It’s time to let the United States flag fly freely once again as a symbol of our country, with all of its successes and shortcomings. Lately, I have had a difficult relationship with it, especially since in the past it has been for me a source of deep pride, for example whenever it was unfurled by successful American athletes at the Olympics Games or waved by new citizens. The flag is, of course, ubiquitous in American society: on every politician’s lapel, in every school classroom, every sporting venue, and in just about every neighborhood. The good ol’ “Stars and Stripes” is an icon recognized globally, and it is—dare I say—unique in its design and layout. There really is no other flag like it in the world. I will admit too that after 9/11, public displays of the flag stirred up in me a sense of resolve and hope for my country to heal from its trauma.
However, in more recent years, the flag, especially in modified forms—with different colors, added words, or worn as articles of clothing, and thus illegitimate according to the U.S. Flag Code—has evoked in me a different emotion: lament. This all the more so as a specific kind of love for it, in some cases an actual physical embrace, has become a litmus test for the loyalty one has to the United States. And so, to take a knee before the flag as a form of protest over police violence perpetrated on the bodies of Black American citizens and a call for the recognition and unraveling of the systemic injustice woven into the fabric of our country is decried and vilified as traitorous disrespect. For some Americans, such dissent erroneously means that the protestor despises the United States and those who defend it. Given that, the flag, and more so its altered iterations, have become inseparable from political ideology. And so what was once for me a symbol of pride for the country my parents immigrated to and where I was born has become a standard of sadness.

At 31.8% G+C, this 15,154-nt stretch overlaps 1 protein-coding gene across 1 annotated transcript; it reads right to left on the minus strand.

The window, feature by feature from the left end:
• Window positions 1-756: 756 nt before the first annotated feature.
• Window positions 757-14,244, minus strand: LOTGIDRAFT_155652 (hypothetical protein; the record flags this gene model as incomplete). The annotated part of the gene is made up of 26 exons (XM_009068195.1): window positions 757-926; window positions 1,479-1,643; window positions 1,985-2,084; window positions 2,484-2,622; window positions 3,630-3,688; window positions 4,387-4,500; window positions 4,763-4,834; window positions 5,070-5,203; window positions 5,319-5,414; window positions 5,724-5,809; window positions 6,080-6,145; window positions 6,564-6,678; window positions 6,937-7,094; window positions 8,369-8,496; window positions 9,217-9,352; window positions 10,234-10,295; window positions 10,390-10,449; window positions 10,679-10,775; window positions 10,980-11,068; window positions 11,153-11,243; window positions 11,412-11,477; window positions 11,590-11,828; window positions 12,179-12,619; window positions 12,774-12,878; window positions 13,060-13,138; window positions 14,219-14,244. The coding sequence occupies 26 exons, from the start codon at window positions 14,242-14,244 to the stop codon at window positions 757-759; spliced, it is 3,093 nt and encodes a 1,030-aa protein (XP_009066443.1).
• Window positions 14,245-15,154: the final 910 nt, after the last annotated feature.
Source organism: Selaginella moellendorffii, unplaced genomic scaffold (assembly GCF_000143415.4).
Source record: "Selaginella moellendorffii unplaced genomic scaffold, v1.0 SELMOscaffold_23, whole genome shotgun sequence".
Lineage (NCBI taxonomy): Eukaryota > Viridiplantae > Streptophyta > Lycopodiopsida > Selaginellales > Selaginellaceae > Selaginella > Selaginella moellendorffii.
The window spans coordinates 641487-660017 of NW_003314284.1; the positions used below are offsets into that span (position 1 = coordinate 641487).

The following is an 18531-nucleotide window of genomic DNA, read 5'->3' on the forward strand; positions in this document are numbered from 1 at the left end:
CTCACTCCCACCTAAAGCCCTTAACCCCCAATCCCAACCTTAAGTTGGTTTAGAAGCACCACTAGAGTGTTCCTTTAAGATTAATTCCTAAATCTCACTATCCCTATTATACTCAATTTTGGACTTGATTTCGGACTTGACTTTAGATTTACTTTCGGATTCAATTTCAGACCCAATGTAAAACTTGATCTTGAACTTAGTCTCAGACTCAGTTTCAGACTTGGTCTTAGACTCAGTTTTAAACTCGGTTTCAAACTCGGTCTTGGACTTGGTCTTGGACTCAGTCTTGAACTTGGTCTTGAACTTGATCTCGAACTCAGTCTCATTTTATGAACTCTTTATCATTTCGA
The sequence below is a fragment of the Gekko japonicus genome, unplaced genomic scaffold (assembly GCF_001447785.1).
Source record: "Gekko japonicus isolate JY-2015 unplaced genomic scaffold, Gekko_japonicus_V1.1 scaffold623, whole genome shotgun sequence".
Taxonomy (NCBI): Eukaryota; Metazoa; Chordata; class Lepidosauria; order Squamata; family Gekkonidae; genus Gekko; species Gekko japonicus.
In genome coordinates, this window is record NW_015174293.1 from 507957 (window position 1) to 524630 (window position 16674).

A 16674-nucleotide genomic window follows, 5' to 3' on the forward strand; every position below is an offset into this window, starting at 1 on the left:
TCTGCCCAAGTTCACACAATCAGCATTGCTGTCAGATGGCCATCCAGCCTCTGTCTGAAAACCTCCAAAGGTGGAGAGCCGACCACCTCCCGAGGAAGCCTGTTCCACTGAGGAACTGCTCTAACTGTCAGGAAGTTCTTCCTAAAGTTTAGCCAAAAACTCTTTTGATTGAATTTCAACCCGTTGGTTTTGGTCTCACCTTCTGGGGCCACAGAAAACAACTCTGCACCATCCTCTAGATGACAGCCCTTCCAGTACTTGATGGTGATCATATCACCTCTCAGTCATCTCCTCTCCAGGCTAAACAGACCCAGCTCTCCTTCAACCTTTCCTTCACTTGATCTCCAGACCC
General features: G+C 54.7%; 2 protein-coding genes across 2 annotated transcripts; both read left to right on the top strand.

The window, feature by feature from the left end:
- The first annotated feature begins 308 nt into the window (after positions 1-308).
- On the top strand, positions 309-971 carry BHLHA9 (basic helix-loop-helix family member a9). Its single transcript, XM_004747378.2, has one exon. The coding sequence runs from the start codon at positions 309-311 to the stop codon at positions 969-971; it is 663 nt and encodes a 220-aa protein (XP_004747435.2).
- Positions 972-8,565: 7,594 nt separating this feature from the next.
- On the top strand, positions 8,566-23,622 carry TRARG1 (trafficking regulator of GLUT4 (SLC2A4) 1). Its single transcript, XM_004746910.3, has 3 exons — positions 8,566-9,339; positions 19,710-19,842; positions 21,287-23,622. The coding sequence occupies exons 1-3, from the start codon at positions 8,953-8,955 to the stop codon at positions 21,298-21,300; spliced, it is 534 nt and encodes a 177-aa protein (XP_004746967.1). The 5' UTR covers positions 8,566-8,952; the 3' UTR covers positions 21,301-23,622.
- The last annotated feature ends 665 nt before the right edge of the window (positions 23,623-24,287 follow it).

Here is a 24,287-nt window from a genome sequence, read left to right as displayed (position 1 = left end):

One of my life’s regrets is that I did not complete the requirements to earn the rank of Eagle Scout, especially since I had been in the Boy Scouts for over nine years. I think, though, that the disappointment was even greater for my mother, for whom my participation in the program was not only a sure way to improve my chances of getting into Stanford but also a tangible expression of our living the American Dream. She drove me to every meeting and merit badge earning opportunity, and she signed me up for all the weekend and summer camping excursions and bought me all the needed equipment. She even helped me make my pinewood derby cars. And when I entered high school and scouting soon became a low priority for me, she was the one who constantly reminded me about finishing my Eagle Scout requirements.
As a Boy Scout, one of my favorite duties was to serve in the Color Guard, whether at our weekly meetings or larger monthly gatherings. Carrying the U.S. and the California State flags, always making sure that the former was angled higher than the latter, ceremoniously marching them to the front of the multipurpose room, leading my fellow scouts in the Pledge of Allegiance; there was something almost sacred for me in carrying out this ritual. I especially loved performing the crisp about-face as part of the recessional. An early lesson I recall learning was how to handle the flag, for example, never allowing it to touch the ground, and how to fold it properly. That too, each time I did it, felt like a solemn task, an honor, an American tradition. Even now, I am moved whenever I see images of funerals where the properly folded triangular form of the flag is given to the family of the person who died serving our country.
But for many of us, the symbolic meaning of the flag has waned as of late, as our country has grappled with xenophobia, racism, and hatred. But I have never lost hope. In part, we must think differently about what the flag represents. To be sure, the design elements of the flag are symbols of tremendous achievements in the history of this nation: thirteen colonies casting off monarchical, colonial rule and the formation of fifty ultimately united states. But as soccer legend Megan Rapinoe noted recently in an NPR interview, “the country was founded not on freedom and liberty and justice for all…this country was founded on chattel slavery and the brutal and ruthless system of slavery.” For her, the flag is about a potential that has not fully been realized. In other words, we have so much further to go, but true patriotism is as she says, “constantly demanding better of ourselves.” Furthermore, the U.S. flag globally has represented imperialism, exploitative capitalism, and aggression. Yet it also remains an undeniable symbol of hope, freedom, and possibility. This country is far from perfect and has made many mistakes (and so also the Boy Scouts), but ours can also be a story of redemption. For me that deep sense of pride I once had was stirred again when I saw the flag pin on the lapel of a white suit of suffrage worn by our vice-president elect: a woman, a child of immigrants, Black, Asian, the diverse and unlimited potential of what truly makes this country great.
Young Richard Kim teaches Classics and History at the University of Illinois at Chicago and is a Public Voices fellow of the OpEd Project